Story: Strikes and labour disputes
In the early 20th century, New Zealand had the world’s most effective system for settling disputes between employers and employees. In the 2000s, there was still a very low rate of strikes and other labour disputes. However, disagreements between New Zealand workers and their bosses have sometimes resulted in violent confrontations and heavy losses to the economy.
Full story by Mark Derby
Main image: Blackball miner cartoon
The Short Story
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When workers and their employer cannot resolve a dispute (over wages or work hours, for example), they can ask a mediator to listen to their arguments. If they still can’t agree, the mediator may decide for them. This is called arbitration.
Workers can join together in trade unions to bargain with bosses. To convince the other side to change their minds, there may be:
- strikes, when workers refuse to do their normal work
- overtime bans, when they refuse to work overtime
- lockouts, when an employer prevents staff from working.
In 1821 in the Bay of Islands, Māori timber workers stopped work because they wanted to be paid in money or gunpowder, instead of food.
In 1840, Wellington carpenter Samuel Parnell refused to work more than eight hours a day. Workers in other areas also demanded an eight-hour working day.
Schoolboys went on strike in the 1880s against too much homework.
New Zealand’s first big nationwide strike was in 1890, when workers at ports around the country went on strike, initially in support of Australian unionists.
From 1894, employers had to bargain with registered unions. If they could not agree, an arbitration court made the decision. Wages and working conditions improved, but some unions were unhappy because they were not allowed to strike.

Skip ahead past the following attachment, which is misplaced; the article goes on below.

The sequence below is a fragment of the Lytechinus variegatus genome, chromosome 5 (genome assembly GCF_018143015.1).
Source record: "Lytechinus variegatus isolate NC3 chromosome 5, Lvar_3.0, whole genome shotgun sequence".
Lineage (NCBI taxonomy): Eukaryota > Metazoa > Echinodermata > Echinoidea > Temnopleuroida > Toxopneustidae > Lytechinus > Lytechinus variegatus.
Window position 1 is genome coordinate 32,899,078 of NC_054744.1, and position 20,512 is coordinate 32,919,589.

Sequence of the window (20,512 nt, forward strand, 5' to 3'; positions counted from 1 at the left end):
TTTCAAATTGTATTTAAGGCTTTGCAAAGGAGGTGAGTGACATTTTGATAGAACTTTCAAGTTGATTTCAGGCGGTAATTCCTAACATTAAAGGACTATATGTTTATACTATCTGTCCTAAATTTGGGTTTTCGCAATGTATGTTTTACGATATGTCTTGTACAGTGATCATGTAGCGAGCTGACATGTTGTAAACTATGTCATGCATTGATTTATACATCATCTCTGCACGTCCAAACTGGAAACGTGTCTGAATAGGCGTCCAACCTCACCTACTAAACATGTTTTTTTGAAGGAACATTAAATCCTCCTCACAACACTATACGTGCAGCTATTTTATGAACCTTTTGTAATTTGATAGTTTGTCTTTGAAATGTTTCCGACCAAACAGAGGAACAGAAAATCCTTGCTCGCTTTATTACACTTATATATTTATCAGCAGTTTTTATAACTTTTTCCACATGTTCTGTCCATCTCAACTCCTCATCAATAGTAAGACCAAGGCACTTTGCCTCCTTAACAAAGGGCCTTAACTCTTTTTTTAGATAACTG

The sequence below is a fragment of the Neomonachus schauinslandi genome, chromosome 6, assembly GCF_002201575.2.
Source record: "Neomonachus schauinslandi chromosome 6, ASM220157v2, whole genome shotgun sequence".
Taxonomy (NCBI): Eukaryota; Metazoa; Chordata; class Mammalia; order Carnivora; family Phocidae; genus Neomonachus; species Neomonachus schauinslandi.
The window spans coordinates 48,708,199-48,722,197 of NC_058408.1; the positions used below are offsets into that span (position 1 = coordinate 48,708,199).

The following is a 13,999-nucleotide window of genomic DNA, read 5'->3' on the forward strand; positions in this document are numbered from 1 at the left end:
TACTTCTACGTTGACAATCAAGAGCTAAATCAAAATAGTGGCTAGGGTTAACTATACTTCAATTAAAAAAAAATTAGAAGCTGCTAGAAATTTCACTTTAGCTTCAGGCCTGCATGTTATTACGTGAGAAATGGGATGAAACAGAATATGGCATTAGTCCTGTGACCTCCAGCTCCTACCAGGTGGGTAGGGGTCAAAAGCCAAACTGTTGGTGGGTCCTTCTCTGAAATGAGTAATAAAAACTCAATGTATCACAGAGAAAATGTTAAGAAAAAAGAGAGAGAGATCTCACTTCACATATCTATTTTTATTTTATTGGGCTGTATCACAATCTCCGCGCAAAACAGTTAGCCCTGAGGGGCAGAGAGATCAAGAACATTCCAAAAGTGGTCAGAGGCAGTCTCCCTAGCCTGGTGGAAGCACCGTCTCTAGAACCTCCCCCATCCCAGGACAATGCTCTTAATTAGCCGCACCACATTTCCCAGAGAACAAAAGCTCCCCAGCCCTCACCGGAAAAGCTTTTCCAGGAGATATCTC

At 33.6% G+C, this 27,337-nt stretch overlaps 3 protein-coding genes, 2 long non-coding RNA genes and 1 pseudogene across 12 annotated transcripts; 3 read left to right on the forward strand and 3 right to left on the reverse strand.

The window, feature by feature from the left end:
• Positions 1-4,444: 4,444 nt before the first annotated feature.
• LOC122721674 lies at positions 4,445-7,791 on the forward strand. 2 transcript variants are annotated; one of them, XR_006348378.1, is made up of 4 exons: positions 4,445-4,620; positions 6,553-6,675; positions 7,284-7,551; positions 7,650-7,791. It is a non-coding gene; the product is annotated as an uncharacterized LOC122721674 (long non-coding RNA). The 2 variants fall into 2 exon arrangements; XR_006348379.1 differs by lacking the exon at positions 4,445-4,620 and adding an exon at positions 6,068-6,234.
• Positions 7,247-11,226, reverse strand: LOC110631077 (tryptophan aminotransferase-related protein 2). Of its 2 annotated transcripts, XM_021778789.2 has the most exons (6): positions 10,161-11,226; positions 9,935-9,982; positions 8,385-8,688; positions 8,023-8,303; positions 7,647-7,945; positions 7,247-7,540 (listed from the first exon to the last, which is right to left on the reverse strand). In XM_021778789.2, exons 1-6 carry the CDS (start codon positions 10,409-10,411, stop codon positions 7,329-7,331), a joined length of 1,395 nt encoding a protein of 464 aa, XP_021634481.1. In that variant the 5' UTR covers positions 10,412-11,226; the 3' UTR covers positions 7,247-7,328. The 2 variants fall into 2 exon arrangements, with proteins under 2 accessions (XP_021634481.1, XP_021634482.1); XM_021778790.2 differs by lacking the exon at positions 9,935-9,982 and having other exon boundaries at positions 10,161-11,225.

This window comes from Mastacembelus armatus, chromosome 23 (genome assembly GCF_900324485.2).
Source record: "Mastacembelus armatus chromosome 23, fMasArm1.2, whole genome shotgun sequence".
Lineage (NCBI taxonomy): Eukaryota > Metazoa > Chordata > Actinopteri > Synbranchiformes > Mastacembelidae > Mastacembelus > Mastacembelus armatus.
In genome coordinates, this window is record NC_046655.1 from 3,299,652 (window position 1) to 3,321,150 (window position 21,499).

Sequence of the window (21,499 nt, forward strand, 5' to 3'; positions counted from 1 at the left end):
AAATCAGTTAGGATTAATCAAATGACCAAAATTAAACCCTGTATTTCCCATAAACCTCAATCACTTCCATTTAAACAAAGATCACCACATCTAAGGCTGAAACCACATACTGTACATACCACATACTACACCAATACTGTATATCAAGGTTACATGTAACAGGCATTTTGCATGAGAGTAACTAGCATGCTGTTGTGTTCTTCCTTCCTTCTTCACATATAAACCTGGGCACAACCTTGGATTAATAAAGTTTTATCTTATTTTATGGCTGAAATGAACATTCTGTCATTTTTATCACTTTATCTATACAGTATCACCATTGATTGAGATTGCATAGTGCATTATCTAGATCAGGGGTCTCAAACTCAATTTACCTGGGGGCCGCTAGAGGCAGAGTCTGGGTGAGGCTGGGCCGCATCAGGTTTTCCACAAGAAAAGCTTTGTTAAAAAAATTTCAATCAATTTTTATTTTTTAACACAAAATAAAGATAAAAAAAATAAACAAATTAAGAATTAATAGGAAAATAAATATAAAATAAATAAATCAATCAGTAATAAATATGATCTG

Blackball miners’ strike
In 1908 miners in Blackball, on the South Island’s West Coast, went on strike for a shorter work day and longer lunch break. After a three-month strike, the mining company agreed.
Miners’ and other unions set up the Federation of Labour, which favoured bargaining directly with employers instead of using the arbitration court.
1912 and 1913 strikes
In 1912, 1,000 miners in Waihī went on strike. Police arrived, strikers were jailed and hundreds of strike-breakers did the jobs of the striking workers. Violence broke out and one striker was killed.
In 1913, about 16,000 port and mine workers went on strike for six weeks. The government brought in strike-breakers, and there was fighting in the streets.
The first Labour government in 1935 extended the arbitration system to include more workers. It was compulsory for workers to join the union that covered them.
1951 waterfront dispute
In 1951 the wharfies (waterside port workers) refused to work overtime, in protest over a low pay increase. Their employers locked them out of the workplace, and the government banned union meetings and publications. It was illegal even to give food to strikers’ children. Other unions supported the wharfies, and 22,000 people were out of work for five months.
During the 1960s and 1970s strikes were at an all-time high. There were political strikes over issues such as apartheid in South Africa, or the Vietnam War.
From 1991 workers no longer had to belong to a union, and could bargain with their bosses directly. From 2000, a new law promoted mediation. There were very few strikes.